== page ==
5. Reusable Glass Straws – John and I grabbed two of these reusable straws (with their own hand-stitched cases and a special brush to clean them with) by Imagine Bali who take a zero-waste approach with all their product materials to address the growing environmental concern on the island. The straws themselves serve an additional benefit towards reducing exposure to toxins such as bisphenol-A (BPA) used in plastic straws, utensils and bags. So, two birds, one stone. We have yet to try them out but will be a very practical utensil (?) to have on our next travel adventure.

6. Recycled Street Sign Bag by Makassi – I have a thing for street signage, so when we came across these recycled bags at a boutique in Seminyak (shopping heaven, btw), I was immediately sold. These kitschy bags are by French designers but produced locally. They come in several colors and sizes, but I opted for the green one as it more accurately resembles the street signs across Bali. Grabbed one for my fashion-savvy little sister too. Worth checking out also is another funky line of eco-friendly bags we came across called Smateria (available at Street 278 in Ubud) by Australian designers this time.

7. Cookbook by Janet De NeefeElizabeth Gilbert has nothing on the story of Janet De Neefe who fell in love with a Balinese man during a visit to the island and moved there within a blink of an eye, starting a whole new life for herself and launching successful businesses and community initiatives in the process, including the world-renowned Ubud Writers and Readers Festival. She’s a well-known personality on the island and in Australia (her native country) but we got to know more about her while there. We signed up for a cooking class at Casa Luna before arriving to Bali and it turned out to be one of the restaurants she runs (we’ll be sharing more about the cooking class itself soon too). Needless to say, we really enjoyed the class that came with a market tour and grabbed a copy of the cookbook to try out some of the Balinese recipes at home. What I particularly loved about this cookbook was all the interesting photography in it, making it more than just a cookbook with recipes but also a glimpse into the street life and local culture at the same time. We could only find the book at Casa Luna but by luck that day, Janet was there having a coffee and we were able to get her to autograph it for us. We also had a small chat and found out she’s hoping to visit Lebanon in the future – we’re positive she’ll fall in love with our local cuisine!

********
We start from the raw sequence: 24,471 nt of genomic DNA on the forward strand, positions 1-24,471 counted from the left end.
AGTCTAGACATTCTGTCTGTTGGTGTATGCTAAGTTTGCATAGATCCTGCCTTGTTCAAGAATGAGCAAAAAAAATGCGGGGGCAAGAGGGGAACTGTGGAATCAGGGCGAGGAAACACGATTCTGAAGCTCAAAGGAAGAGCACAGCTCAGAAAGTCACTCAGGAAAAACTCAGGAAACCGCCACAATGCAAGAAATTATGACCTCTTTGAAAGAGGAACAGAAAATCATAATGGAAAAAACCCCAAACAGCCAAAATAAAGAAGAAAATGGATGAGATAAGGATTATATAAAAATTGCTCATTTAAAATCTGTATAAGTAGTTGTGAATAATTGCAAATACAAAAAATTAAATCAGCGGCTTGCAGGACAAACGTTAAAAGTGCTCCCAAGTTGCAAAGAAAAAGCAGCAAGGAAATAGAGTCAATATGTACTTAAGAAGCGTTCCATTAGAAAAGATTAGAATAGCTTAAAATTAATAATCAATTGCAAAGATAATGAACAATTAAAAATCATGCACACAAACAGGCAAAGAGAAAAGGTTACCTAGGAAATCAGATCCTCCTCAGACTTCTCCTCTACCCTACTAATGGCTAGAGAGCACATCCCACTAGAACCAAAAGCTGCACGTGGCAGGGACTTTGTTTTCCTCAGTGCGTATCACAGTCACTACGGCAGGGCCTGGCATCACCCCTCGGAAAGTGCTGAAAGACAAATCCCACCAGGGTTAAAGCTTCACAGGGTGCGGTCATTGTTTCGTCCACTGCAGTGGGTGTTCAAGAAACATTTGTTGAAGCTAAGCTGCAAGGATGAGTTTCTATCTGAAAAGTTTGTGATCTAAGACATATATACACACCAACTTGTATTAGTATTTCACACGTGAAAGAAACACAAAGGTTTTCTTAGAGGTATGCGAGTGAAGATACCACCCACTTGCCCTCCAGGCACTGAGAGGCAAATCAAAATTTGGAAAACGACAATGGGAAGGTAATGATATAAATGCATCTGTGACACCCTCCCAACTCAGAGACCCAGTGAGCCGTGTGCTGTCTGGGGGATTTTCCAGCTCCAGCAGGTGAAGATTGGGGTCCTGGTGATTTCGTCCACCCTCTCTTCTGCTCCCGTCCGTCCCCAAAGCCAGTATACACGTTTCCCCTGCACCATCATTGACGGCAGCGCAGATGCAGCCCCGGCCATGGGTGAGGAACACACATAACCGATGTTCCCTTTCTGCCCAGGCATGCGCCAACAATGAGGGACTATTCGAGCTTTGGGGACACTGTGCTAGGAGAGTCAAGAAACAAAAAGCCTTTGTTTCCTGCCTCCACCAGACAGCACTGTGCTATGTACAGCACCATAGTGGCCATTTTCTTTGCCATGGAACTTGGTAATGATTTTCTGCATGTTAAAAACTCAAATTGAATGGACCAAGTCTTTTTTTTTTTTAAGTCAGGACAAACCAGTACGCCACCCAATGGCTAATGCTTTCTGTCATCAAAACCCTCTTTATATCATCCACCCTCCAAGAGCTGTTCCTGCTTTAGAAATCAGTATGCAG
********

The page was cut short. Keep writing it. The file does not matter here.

8. Bali: Life is an Offering (DVD) – We haven’t had a chance to watch it yet, but anything Baraka-like (as the cover promises) is certainly worth-watching and we’re hoping it captures the essence of the island. One of the highlights of our time in Ubud was watching the magical dances performed daily at the temples. We got to watch two of them while there: The Kecak and Fire Dance Trena Jenggala (at Padang Tegal) and The Chandra Wati Ladies Orchestra and Troupe (at Lotus Pond – highly recommended!). The DVD also features an array of remarkable people on the island, ranging from musicians to social entrepreneurs reshaping Bali’s future. Promising indeed!

For anyone reading this who has been to Bali, what souvenirs did you bring back home? Share with us what was in your bag in the comments section below please!